SDPsite is a tool for identification of protein active and other functional sites, based on spatial clustering of SDPs (specificity-determining positions, described here) with CPs (conserved positions).
The algorithm contains three parts:
Each of these parts can be run separately.
Prediction of SDPs
SDPs for pre-defined specificity groups
The algorithm for prediction of SDPs is described in Kalinina et al. (2004) Prot Sci 13: 443-456. The input data of the algorithm are a multiple protein alignment divided into specificity groups. Proteins of the same specificity group have same specificity to the ligand (or DNA, or another interacting protein), and proteins of different specificity groups may have different specificity. Let's consider each position of the alignment independently. To evaluate if the considered position is SDP, calculate its mutual information, a measure of how well the distribution of amino acids in the positions is associated with grouping bu specificity:
We introduce a number of corrections to account for properties of real biological data (discussed in Kalinina et al. (2004) Prot Sci 13: 443-456). Then, using random shuffling of the column, we calculate the mean and the variance of expected column mutual information, and then a z-score of the position:
A high value of Z-scores indicates a position, where the amino acid distribution is much closer associated with grouping by specificity than for an average position of the alignment, and thus, which is likely to be an SDP. Given a series of Z-scores corresponding to every position of the multiple alignment, one needs to evaluate the significance of the Z-scores in order to tell whether the observed Z-score is sufficiently high to indicate a SDP. SDPpred uses an automated procedure for setting the thresholds based on the computation of the Bernoulli estimator. The observed Z-scores are oredered by decrease: . The threshold is defined as:
Thus, we conclude that k* highest-scoring position are non-randomly distributed and designate them SDPs. Probability
is called statistical significance of the set of k* positions.
Automated indetification of specificity groups
SDPsite does not request user-defined specificity groups. Instead, an automated procedure for identification of specificity groups is implemented. The user is requested to provide an unrooted tree, than SDPsite performs analysis similar to Evolutionary Trace.
The root of the tree is assumed to be placed in the middle of the longest path between leaves. Than a series of groupings obtained from dissection of the tree at different distance from the root is considered (see fig. below).
Groups containing less than three sequences were not considered. Than for each grouping we find SDPs as described above and calculate the statistical significance P* for the obtained set of SDPs. The calculated Z-scores are corrected:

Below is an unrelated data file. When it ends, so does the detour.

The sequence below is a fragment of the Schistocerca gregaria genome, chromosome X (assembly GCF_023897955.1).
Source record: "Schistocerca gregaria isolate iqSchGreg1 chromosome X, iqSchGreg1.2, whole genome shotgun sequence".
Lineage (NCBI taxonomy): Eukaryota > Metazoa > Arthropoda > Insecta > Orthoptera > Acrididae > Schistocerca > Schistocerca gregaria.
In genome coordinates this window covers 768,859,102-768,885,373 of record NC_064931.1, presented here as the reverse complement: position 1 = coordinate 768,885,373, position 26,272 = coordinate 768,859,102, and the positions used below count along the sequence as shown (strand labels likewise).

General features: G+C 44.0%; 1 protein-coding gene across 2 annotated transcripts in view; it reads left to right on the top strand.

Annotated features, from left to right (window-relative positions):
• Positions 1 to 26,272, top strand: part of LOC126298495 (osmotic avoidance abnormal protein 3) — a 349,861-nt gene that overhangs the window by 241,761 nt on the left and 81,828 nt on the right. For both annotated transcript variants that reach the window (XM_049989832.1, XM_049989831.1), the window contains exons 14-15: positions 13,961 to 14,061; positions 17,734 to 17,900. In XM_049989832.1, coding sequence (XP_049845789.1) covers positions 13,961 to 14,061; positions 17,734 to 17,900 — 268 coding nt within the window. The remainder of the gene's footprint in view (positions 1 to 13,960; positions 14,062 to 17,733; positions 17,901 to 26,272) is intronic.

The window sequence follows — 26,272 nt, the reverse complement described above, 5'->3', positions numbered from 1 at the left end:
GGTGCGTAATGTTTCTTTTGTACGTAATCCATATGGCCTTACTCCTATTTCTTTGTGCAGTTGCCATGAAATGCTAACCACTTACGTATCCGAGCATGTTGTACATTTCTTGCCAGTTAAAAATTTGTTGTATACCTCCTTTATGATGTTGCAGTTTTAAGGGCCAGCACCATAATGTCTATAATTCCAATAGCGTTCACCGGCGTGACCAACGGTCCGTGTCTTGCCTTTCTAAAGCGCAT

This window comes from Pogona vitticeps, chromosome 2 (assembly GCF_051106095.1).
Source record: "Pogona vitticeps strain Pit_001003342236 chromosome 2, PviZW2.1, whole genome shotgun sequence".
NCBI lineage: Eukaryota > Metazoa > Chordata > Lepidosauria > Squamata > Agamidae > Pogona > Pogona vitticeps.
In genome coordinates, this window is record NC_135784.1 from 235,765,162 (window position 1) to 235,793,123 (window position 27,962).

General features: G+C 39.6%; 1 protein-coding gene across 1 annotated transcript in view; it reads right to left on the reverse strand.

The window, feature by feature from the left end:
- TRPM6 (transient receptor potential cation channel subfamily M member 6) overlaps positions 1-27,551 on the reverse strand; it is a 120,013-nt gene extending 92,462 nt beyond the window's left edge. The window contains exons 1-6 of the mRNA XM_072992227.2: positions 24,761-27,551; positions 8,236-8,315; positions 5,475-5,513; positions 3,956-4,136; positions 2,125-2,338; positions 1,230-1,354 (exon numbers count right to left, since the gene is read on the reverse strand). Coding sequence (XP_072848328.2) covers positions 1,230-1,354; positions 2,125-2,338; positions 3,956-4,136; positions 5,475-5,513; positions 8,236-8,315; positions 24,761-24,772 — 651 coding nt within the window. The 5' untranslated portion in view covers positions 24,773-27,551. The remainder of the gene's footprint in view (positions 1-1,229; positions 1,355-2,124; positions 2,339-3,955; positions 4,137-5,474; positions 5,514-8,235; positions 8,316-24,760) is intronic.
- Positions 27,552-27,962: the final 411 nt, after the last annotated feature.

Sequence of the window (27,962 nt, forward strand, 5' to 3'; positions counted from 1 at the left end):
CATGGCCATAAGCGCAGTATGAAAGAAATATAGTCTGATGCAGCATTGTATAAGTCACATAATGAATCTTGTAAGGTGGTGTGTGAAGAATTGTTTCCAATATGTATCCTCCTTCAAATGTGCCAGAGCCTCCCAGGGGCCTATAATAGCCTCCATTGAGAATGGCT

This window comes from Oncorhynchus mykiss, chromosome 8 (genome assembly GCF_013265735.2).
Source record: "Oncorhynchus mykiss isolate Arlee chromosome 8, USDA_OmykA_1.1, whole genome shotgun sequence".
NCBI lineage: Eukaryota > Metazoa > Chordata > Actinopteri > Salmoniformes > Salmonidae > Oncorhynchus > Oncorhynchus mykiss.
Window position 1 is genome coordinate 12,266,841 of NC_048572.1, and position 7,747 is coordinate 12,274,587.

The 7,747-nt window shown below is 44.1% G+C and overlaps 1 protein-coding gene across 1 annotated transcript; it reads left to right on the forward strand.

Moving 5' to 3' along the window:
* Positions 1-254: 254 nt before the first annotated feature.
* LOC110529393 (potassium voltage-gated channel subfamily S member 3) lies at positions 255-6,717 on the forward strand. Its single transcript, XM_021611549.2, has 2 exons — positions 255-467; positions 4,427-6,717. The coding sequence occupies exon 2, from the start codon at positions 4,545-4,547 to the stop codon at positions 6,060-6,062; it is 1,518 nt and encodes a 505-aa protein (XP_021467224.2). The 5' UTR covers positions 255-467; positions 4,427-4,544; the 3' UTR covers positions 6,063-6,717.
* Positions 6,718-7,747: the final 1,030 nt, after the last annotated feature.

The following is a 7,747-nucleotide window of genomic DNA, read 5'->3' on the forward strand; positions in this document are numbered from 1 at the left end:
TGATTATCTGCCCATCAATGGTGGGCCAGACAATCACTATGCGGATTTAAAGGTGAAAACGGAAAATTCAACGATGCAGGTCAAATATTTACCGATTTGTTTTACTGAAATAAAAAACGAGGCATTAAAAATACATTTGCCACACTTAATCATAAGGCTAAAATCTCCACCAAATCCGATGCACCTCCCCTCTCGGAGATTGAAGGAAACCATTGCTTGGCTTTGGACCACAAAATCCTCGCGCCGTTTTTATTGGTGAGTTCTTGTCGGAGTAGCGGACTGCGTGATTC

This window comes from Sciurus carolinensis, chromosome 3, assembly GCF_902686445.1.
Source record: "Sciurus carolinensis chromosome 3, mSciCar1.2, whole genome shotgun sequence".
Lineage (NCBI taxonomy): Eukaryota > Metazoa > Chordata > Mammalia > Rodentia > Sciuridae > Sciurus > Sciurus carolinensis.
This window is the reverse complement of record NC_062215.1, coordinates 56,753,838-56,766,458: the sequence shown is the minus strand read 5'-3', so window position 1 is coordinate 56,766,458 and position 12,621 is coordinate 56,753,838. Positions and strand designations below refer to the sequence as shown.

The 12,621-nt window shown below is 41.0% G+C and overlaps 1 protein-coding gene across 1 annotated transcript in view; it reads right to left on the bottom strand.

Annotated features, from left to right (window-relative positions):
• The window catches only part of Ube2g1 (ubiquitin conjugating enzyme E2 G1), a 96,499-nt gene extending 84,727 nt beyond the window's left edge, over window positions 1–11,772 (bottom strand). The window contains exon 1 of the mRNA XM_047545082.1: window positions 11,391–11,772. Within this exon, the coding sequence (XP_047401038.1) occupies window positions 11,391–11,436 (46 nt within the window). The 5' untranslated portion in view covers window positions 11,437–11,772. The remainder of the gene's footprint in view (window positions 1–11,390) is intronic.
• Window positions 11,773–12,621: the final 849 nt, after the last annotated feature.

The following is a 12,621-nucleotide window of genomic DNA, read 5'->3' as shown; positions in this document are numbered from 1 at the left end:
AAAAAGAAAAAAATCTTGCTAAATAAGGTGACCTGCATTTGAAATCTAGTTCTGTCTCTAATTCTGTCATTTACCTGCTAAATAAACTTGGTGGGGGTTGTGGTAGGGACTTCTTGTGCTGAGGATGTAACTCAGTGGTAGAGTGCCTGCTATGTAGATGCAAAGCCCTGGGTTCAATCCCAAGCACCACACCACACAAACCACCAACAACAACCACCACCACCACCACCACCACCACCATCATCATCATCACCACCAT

This correction is needed, because z-score logarithmically increases with the increase of the group size. Grouping that generates set of SDPs with the least P* is called best, or correct, grouping.
Prediction of CPs
There are different ways to measure conservation score of a position. SDPsite implements one proposed be Sander and Schneider (Sander and Schneider (1991) Proteins 9: 56-68):
For each Cp, its statistical significance is calculated. First, we calculate the background distribution, which is distribution of conservation scores of columns made up of one random position from each sequence. For each Cp, 104 random comservation scores Cprand are calculated, and then z-score is computed as:
As alignment of two random sequences has a non-zero weight, the obtained z-scores has to be centered:
Then we select the correct number of CPs using the Bernoulli estimator procedure described above.
Construction of the best cluster
To construct the best cluster, SDPsite requires a 3D structure of one of the proteins of the considered alignment. On the 3D structure, it locates predicted SDPs and CPs and cluster them using layered of tightness set function algorithm (Mirkin and Muchnik (2002) Appl Math Lett 15(2): 147-151). The layered clusters are constructed as follows. The graph vertices correspond to the set of SDPs and CPs on the 3D structure. Initial cluster H0 includes all graoh vertices. Then, for each vertex i, ins weight is calculated:
where j indexes all the other vertices from H0 and is calculated as follows:
Then, find set of vertices , for which achieves its minimum and equals . Construct cluster . This procedure is repeated until the empty set is achieved. Thus a series of clusters is constructed: . The cluster, for which , is chosen as the most significant, or best, cluster.
The alignment is submitted in the standard GDE format, e.g.:
The tree is submitted in the Newick format: